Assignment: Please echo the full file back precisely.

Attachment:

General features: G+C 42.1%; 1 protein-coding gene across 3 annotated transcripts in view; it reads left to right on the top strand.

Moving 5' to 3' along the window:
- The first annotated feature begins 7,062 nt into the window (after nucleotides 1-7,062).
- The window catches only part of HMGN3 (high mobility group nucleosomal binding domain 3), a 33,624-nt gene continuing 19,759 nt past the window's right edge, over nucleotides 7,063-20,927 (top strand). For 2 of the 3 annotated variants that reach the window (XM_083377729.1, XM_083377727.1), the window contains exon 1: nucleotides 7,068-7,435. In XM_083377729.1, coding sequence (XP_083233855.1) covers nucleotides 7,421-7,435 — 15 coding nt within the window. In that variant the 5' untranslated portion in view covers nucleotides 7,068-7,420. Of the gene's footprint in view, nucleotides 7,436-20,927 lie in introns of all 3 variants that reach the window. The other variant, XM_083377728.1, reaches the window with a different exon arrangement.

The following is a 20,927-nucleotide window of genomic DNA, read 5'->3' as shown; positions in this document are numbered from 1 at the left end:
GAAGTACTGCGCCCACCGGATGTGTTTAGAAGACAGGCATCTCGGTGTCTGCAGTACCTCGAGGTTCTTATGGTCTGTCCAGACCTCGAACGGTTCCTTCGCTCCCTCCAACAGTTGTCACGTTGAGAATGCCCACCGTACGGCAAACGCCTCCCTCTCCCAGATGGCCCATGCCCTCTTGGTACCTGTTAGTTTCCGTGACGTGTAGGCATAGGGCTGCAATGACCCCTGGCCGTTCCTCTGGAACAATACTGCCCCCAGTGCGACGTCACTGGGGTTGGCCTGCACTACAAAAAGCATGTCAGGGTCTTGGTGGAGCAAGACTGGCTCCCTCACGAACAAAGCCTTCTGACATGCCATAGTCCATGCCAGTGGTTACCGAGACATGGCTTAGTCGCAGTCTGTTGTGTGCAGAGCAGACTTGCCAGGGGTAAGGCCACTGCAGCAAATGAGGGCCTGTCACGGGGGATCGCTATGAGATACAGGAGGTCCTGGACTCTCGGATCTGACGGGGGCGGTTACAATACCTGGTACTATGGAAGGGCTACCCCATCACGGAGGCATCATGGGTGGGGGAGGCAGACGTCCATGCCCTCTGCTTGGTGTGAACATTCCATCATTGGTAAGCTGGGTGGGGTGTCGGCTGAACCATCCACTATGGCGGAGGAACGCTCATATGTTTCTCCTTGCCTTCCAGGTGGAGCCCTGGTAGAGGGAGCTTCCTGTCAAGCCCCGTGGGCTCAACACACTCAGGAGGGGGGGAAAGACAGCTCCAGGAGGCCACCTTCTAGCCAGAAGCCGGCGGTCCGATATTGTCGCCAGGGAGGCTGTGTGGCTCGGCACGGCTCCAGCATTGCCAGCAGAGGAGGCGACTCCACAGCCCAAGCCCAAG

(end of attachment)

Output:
General features: G+C 42.1%; 1 protein-coding gene across 3 annotated transcripts in view; it reads left to right on the top strand.

Moving 5' to 3' along the window:
- The first annotated feature begins 7,062 nt into the window (after nucleotides 1-7,062).
- The window catches only part of HMGN3 (high mobility group nucleosomal binding domain 3), a 33,624-nt gene continuing 19,759 nt past the window's right edge, over nucleotides 7,063-20,927 (top strand). For 2 of the 3 annotated variants that reach the window (XM_083377729.1, XM_083377727.1), the window contains exon 1: nucleotides 7,068-7,435. In XM_083377729.1, coding sequence (XP_083233855.1) covers nucleotides 7,421-7,435 — 15 coding nt within the window. In that variant the 5' untranslated portion in view covers nucleotides 7,068-7,420. Of the gene's footprint in view, nucleotides 7,436-20,927 lie in introns of all 3 variants that reach the window. The other variant, XM_083377728.1, reaches the window with a different exon arrangement.

The following is a 20,927-nucleotide window of genomic DNA, read 5'->3' as shown; positions in this document are numbered from 1 at the left end:
GAAGTACTGCGCCCACCGGATGTGTTTAGAAGACAGGCATCTCGGTGTCTGCAGTACCTCGAGGTTCTTATGGTCTGTCCAGACCTCGAACGGTTCCTTCGCTCCCTCCAACAGTTGTCACGTTGAGAATGCCCACCGTACGGCAAACGCCTCCCTCTCCCAGATGGCCCATGCCCTCTTGGTACCTGTTAGTTTCCGTGACGTGTAGGCATAGGGCTGCAATGACCCCTGGCCGTTCCTCTGGAACAATACTGCCCCCAGTGCGACGTCACTGGGGTTGGCCTGCACTACAAAAAGCATGTCAGGGTCTTGGTGGAGCAAGACTGGCTCCCTCACGAACAAAGCCTTCTGACATGCCATAGTCCATGCCAGTGGTTACCGAGACATGGCTTAGTCGCAGTCTGTTGTGTGCAGAGCAGACTTGCCAGGGGTAAGGCCACTGCAGCAAATGAGGGCCTGTCACGGGGGATCGCTATGAGATACAGGAGGTCCTGGACTCTCGGATCTGACGGGGGCGGTTACAATACCTGGTACTATGGAAGGGCTACCCCATCACGGAGGCATCATGGGTGGGGGAGGCAGACGTCCATGCCCTCTGCTTGGTGTGAACATTCCATCATTGGTAAGCTGGGTGGGGTGTCGGCTGAACCATCCACTATGGCGGAGGAACGCTCATATGTTTCTCCTTGCCTTCCAGGTGGAGCCCTGGTAGAGGGAGCTTCCTGTCAAGCCCCGTGGGCTCAACACACTCAGGAGGGGGGGAAAGACAGCTCCAGGAGGCCACCTTCTAGCCAGAAGCCGGCGGTCCGATATTGTCGCCAGGGAGGCTGTGTGGCTCGGCACGGCTCCAGCATTGCCAGCAGAGGAGGCGACTCCACAGCCCAAGCCCAAG